The silver rouble had been the legal tender of the Russian Empire since 1704, but paper money (the so-called assignation rouble) that started being issued in 1769 was already replacing the silver rouble in the late eighteenth century. In 1812, Tsar Alexander I declared assignation roubles the national currency of the Empire, while the silver rouble retained its position as a unit of account (Denzel Reference Denzel2010, pp. 359-60; Kuusterä and Tarkka Reference Kuusterä and Tarkka2011, pp. 73, 79-82).

In spite of its official position, it took some 30 years for the rouble to replace the Swedish currency in daily transactions. This happened in the 1840s when a uniform silver-pegged rouble was introduced across the whole Russian Empire. For the first three decades of Russian rule, Finland's money supply thus consisted not only of roubles but also of two Swedish paper currencies – the riksdaler banco and the riksgäldssedlar. The Swedish Central Bank (Riksbank) issued the former from 1777, and the Swedish National Debt Office started issuing the latter to supplement it in 1789. There was also the silver riskdaler, specie, but it is generally held that it disappeared from circulation by the late eighteenth century, after which it was used as a unit of account in the same way as the silver rouble (Edvinsson Reference Edvinsson, Edvinsson, Jacobson and Waldenström2010, pp. 59-60; Engdahl and Ögren Reference Engdahl and Ögren2008). None of the official paper currencies were silver pegged during the early years under Russian rule; the Swedish riksdaler was silver pegged in 1830, the rouble in 1840.

Upon annexation, when the rouble became the legal tender of Finland, taxes were meant be collected in roubles (Kauko Reference Kauko2018), but there was not enough of this currency in the country, so the state authorities permitted the use of riksdalers for tax payments (Pipping Reference Pipping1961a, pp. 27-8; Kuusterä & Tarkka Reference Kuusterä and Tarkka2011, pp. 65, 77, 164-5). The tax collection difficulties reflected wider problems that the public authorities had with the fragmented monetary conditions. The silver rouble remained the currency used in the state's administrative accounts, even if it received payments in other currencies. State and municipal authorities also sometimes used Swedish currencies; for example, in the 1810s, state civil servants were occasionally paid in riksdalers (Kuusterä ja Tarkka Reference Kuusterä and Tarkka2011, p. 171). Furthermore, official price denominations were made in both Swedish and Russian currencies depending on the geographical area. In more private transactions and economic contracts (e.g. probate inventories) the variation of currency was similar (Ojala Reference Ojala1999, p. 368).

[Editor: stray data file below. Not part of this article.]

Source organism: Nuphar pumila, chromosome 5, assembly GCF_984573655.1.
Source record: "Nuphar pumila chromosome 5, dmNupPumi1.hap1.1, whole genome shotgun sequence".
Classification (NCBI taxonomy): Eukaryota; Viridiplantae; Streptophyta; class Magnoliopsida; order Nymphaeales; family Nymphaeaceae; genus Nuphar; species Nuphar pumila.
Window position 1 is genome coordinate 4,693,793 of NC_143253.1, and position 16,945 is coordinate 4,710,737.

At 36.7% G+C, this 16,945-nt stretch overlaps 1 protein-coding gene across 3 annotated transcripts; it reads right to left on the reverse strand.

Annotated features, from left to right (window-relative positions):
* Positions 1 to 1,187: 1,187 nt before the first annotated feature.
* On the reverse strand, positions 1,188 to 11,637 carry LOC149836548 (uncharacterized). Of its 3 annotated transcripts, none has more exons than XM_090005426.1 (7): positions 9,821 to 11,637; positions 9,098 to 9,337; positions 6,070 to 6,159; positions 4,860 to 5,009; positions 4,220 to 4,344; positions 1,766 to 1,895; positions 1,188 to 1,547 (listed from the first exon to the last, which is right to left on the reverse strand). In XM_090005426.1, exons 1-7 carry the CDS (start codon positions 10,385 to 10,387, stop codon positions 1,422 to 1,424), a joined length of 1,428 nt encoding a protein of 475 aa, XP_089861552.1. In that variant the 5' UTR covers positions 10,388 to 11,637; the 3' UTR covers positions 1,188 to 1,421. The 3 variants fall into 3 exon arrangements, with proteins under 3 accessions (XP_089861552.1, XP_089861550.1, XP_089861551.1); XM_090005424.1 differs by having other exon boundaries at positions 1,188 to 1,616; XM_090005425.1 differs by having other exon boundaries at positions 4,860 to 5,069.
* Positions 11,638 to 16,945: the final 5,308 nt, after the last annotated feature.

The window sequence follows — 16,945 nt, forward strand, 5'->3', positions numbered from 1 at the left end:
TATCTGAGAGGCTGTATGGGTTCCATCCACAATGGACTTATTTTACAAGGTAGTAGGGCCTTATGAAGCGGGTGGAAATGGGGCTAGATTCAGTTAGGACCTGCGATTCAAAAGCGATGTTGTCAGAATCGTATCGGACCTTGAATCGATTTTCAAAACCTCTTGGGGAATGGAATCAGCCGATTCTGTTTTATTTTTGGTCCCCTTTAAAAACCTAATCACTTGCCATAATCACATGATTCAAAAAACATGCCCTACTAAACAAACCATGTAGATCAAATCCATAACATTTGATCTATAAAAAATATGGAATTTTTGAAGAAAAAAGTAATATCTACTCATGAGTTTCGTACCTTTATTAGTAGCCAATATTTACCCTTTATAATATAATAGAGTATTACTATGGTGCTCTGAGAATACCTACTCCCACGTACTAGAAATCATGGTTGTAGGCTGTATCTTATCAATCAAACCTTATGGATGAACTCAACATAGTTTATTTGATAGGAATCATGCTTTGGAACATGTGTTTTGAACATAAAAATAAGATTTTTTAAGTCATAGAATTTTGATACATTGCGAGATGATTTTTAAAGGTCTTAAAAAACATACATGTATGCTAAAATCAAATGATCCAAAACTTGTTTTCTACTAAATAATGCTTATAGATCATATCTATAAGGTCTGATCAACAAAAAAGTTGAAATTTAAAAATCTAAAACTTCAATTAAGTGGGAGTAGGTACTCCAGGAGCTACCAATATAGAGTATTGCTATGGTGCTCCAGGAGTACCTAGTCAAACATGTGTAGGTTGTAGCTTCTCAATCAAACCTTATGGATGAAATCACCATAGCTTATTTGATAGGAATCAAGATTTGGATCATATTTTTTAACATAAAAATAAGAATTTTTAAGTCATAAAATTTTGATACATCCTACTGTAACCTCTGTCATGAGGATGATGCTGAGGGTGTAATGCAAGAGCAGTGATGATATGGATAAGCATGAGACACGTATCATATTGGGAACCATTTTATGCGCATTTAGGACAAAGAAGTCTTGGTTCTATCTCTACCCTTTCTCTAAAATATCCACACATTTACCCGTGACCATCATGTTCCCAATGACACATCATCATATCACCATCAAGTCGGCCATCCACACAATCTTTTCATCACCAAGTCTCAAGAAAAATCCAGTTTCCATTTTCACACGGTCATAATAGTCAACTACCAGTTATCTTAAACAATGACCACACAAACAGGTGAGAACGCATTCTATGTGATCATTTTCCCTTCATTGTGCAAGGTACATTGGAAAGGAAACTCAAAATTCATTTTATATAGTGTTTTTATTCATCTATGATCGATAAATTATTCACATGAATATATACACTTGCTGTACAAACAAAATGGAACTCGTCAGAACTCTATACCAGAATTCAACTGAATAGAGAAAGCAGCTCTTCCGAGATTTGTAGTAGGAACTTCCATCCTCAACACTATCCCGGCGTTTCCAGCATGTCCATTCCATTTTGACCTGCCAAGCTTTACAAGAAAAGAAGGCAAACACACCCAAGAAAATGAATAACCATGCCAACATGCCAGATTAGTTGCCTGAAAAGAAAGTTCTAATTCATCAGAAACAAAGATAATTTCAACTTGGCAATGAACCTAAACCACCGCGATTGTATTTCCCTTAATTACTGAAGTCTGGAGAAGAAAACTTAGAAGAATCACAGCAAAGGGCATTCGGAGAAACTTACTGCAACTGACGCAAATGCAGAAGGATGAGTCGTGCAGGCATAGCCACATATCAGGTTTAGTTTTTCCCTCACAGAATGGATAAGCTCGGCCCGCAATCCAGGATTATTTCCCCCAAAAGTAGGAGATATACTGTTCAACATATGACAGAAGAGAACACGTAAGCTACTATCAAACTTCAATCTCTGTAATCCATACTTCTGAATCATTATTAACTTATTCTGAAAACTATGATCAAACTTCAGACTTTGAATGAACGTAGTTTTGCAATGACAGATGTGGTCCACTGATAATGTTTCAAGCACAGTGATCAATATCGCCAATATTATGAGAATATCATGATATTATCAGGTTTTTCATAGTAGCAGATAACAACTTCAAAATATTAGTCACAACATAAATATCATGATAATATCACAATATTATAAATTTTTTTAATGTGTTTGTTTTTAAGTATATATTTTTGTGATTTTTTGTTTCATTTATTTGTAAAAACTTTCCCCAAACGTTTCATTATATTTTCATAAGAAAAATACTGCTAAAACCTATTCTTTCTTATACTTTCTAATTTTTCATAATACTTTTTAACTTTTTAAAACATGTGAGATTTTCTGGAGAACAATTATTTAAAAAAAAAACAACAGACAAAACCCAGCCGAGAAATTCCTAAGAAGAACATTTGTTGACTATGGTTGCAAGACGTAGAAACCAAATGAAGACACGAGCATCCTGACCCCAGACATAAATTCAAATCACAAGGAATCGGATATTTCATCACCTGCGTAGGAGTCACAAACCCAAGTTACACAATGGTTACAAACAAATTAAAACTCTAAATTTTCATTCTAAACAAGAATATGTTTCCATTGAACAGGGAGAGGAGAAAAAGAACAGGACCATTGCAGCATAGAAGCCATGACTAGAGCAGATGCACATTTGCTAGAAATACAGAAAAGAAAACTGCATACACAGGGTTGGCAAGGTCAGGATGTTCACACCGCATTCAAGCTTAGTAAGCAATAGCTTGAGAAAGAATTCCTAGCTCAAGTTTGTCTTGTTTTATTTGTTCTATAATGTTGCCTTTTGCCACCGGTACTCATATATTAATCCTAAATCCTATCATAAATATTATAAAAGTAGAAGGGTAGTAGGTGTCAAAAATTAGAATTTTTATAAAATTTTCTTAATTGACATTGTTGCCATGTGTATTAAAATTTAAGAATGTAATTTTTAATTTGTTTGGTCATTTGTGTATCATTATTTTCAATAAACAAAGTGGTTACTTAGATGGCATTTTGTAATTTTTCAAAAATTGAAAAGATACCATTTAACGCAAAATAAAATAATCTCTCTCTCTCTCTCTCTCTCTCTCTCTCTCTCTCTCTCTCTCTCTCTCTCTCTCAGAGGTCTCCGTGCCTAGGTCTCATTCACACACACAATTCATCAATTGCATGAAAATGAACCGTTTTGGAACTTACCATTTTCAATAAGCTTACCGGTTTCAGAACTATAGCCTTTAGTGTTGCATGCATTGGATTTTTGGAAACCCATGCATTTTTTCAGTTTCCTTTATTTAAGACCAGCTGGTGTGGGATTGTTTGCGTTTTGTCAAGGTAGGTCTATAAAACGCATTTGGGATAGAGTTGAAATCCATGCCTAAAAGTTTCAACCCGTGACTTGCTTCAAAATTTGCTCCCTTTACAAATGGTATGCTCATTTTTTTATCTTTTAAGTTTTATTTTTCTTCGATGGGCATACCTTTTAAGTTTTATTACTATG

The Bank of Finland (founded in 1812), on the other hand, operated in assignation roubles. This was not only because of the lack of silver roubles in circulation, but also because the bank was founded after the assignation rouble had officially been declared as the national currency (Kuusterä & Tarkka Reference Kuusterä and Tarkka2011, pp. 123-8). The Bank of Finland was in part founded in order to resolve the messy monetary conditions, but the bank's role was restricted during the first decades of its existence: not only did it have limited resources, but it also had limited powers to enforce monetary policy (Pipping Reference Pipping1961b, p. 81; Kuusterä ja Tarkka Reference Kuusterä and Tarkka2011, pp. 114, 123, 165, 169). In 1812 the Bank of Finland was granted the right to issue small denomination rouble notes (hereafter dubbed ‘Bank of Finland notes’) for circulation exclusively within Finland. The notes were issued both to hasten the currency transition from riksdaler to roubles and to alleviate the lack of small denomination change in the country (Kuusterä & Tarkka Reference Kuusterä and Tarkka2011, pp. 10-12, 105). At the end of the Swedish period, there had been both small denomination paper riksdalers and copper coins in circulation (Talvio Reference Talvio2003, p. 15), but the Napoleonic Wars caused a shortage in the small-denomination copper kopeks (Talvio Reference Talvio2003, p. 18; a kopek is one-hundredth of a rouble), so that by 1809 the smallest banknote available was for a 5 roubles (Talvio Reference Talvio2003, p. 21). This was a fairly large denomination. For example, in 1812, a day's wages for an agricultural labourer was 68 kopeks. Five roubles was therefore equivalent to seven and a half days of labour (Vattula Reference Vattula1983). Bank of Finland notes were duly issued in much smaller denominations of 25, 50 and 75 kopeks; and after 1819, the Bank of Finland issued notes worth 1, 2 and 4 roubles (Kuusterä & Tarkka Reference Kuusterä and Tarkka2011, p. 13). The total number of Bank of Finland notes in circulation remained low though; at no point did their total value exceed 2 million roubles. Indeed, in 1840, Bank of Finland notes made up less than 10 per cent of the total value of all currencies in circulation (M0) (Kuusterä & Tarkka Reference Kuusterä and Tarkka2011, pp. 152, 202).